Antarctic video gallery
Voyage 6, 2013–2014 season
Whale coastal movements
Station Leaders 2014-15
Ali Dean: I'm Ali Dean and I'm going down to Casey as the station leader.
I've worked in the Antarctic for quite a few years now, first as a geologist so going down over the summer months, using the stations as a staging post and preparing for trips to remote localities. So I was looking for clues on the geological history of Antarctica.
During those times on station, I became fascinated with multi-faceted, really active places with a lot of interesting people and that's probably what led me to eventually try station leadership.
This will be seventh winter as station leader in Antarctica and I'm just as excited about this trip as I was about that first one.
The Australian stations are extremely important for facilitating science because the Antarctic is such a hostile and hospitable place. There are science projects that run automatically through the winter and these are usually monitored by station personnel. For example, ultra-violet radiation is measured constantly, as are a lot of greenhouse gases. So this information is sent back automatically by satellite to scientists in Australia.
The encroaching winter itself - it can be a challenge. I enjoy the darkness but it is difficult to sleep for a lot of people. For a lot of people, that separation from family.
Voyage 4, 2013–2014 season
Voyage 2/3, 2013–2014 season
Dr Andrew Constable - Southern Ecosystems Change Theme Leader
My name is Andrew Constable. I am a theme leader in the Australian Antarctic science program responsible for studying Southern Ocean ecosystems and that theme has a number of elements. The first element is to understand how southern ocean ecosystems are responding to climate change. The second thing is to look at how do we conserve whales, albatross and other species like that? And then a big responsibility is how do you manage fisheries in the Southern Ocean so as they remain ecologically sustainable?
One of the main parts of our work is to do field work in the Southern Ocean. That involves going to sea on ships for maybe up to three months at a time and what we try to do there is we are sampling the animals and plants in the ocean to better understand how they work with the ocean, what sort of impacts changes in the ocean might have and in particular what things might happen as a result of climate change.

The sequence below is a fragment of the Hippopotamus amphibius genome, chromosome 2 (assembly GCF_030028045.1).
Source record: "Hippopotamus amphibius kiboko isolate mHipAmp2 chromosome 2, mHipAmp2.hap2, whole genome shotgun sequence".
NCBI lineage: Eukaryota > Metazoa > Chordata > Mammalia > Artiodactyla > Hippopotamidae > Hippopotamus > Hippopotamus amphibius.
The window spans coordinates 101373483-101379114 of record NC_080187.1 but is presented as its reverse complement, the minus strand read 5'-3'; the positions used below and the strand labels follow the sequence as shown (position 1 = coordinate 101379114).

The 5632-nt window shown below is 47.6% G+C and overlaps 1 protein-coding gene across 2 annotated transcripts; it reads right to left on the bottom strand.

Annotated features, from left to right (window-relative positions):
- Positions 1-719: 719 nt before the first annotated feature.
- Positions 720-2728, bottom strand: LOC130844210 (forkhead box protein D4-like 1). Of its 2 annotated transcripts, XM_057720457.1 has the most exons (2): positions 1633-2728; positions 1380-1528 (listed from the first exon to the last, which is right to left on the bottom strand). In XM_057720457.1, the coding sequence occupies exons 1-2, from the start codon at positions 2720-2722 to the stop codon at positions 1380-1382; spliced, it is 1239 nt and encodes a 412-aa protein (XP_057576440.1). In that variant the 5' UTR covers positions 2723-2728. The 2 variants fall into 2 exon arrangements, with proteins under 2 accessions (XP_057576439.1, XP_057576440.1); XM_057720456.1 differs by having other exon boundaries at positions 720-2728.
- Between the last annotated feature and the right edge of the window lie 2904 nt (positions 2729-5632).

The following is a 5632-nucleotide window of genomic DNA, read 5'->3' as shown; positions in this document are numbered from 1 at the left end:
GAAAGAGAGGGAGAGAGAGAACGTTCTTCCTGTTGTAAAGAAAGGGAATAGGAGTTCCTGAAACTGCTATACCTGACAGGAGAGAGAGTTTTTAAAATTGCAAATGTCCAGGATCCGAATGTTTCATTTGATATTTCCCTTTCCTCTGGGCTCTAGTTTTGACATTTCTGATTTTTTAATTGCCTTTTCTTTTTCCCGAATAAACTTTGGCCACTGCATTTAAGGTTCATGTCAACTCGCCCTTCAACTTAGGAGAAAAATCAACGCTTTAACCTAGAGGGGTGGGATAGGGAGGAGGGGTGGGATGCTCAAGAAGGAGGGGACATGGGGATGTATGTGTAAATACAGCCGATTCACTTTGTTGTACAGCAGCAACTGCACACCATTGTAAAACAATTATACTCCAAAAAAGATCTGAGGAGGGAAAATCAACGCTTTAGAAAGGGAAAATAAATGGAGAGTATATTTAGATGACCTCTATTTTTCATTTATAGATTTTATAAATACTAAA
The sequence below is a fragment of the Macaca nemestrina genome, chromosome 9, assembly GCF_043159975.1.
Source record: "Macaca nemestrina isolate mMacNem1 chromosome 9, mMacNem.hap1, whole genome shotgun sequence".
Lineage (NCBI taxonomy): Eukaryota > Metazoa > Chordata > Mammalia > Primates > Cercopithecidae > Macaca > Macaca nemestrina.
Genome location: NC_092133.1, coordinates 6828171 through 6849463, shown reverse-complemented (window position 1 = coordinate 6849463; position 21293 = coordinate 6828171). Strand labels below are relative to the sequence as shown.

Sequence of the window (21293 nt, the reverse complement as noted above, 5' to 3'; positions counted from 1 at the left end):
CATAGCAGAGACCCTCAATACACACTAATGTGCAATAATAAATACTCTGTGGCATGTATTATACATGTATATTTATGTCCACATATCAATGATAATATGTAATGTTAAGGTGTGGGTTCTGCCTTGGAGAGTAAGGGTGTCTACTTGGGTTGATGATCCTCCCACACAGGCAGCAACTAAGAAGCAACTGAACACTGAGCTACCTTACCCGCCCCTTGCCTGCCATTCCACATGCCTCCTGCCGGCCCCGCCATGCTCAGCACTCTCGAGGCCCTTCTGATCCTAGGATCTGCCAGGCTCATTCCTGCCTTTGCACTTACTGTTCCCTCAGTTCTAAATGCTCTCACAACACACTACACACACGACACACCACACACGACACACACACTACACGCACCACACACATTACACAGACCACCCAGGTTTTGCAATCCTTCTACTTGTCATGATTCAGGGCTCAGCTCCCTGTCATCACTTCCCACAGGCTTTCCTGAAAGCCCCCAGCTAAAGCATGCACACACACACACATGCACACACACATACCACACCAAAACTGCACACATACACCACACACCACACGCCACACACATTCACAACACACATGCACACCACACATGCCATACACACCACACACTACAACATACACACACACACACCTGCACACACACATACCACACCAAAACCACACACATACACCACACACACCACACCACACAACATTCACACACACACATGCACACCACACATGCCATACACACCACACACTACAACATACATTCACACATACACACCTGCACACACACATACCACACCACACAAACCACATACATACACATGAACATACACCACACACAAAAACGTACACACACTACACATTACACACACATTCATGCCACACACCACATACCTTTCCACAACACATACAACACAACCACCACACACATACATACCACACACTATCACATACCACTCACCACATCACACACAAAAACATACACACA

The last thing that we do is we try to look at undertaking laboratory studies that help us better understand the exact mechanisms of impact. That is how we know about the effects of acidification on krill, for example. That was done here at the Australian Antarctic Division.
For example we know the Southern Ocean ecosystem is becoming more acidic which there are some animals at the bottom end of the food chain, they’re not doing so well. So krill, for example, their embryos don’t survive very well in a super acidic environment.
One of the big challenges is being able to do science at a sufficiently large scale, so operating ships or being able to sample in many different places that give us very good information that we can feed into our models and basically help management make the right decisions.
The more we are able to forecast what is going to happen in the future, the more that we can adjust our management practices and the more that we can make better decisions in advance and make sure that fisheries remain ecologically sustainable.
I’m never bored. It’s a fantastic place to work, the work is very challenging, one of the great things about this work is the people that I work with. It is those partnerships that matter. That’s what makes the science very enjoyable and we can overcome the challenges together. In the end it will be a community enterprise to overcome these challenges and to better understand what we have in the future.
Voyage 1, 2013–2014 season
Work in Antarctica
Aurora Basin: ice core science
The Aurora Basin project is an ice core drilling project where we expect to get an ice core which covers the last 2000 years. This is a very important time in the Earth’s climate history and currently we have a lack of data covering this period from Antarctica.
My name is Dr Mark Curran and I am an ice core research scientist with the Australian Antarctic Division.
The Aurora Basin project has been about seven years in planning and it’s the culmination of a lot of efforts by a range of scientists and logistics personnel here in Australia and overseas.
Aurora Basin is situated 550 km inland from Casey station in East Antarctica. We are very excited about the science that will be coming out from the project and there is a level of anticipation to get to this region and establish a remote ice core drilling camp.
The initial party to Aurora Basin will go via traverse from the French station Dumont D’Urville. This will take about 15 days. When they arrive on the site there will be three members of the Australian program and the team will establish a camp at Aurora Basin. A ski way will then be groomed and this will allow the Australian program to bring in their plane and the rest of the people from Casey Station into the Aurora Basin camp.
Two of the biggest challenges that we will face are the altitude and the temperature. It is a high altitude site and therefore once people arrive on site they will have to rest for a couple of days before they start their work. In terms of the temperature on the site we expect average daily temperatures of −25°C which will be very testing for both the people and the equipment that we use.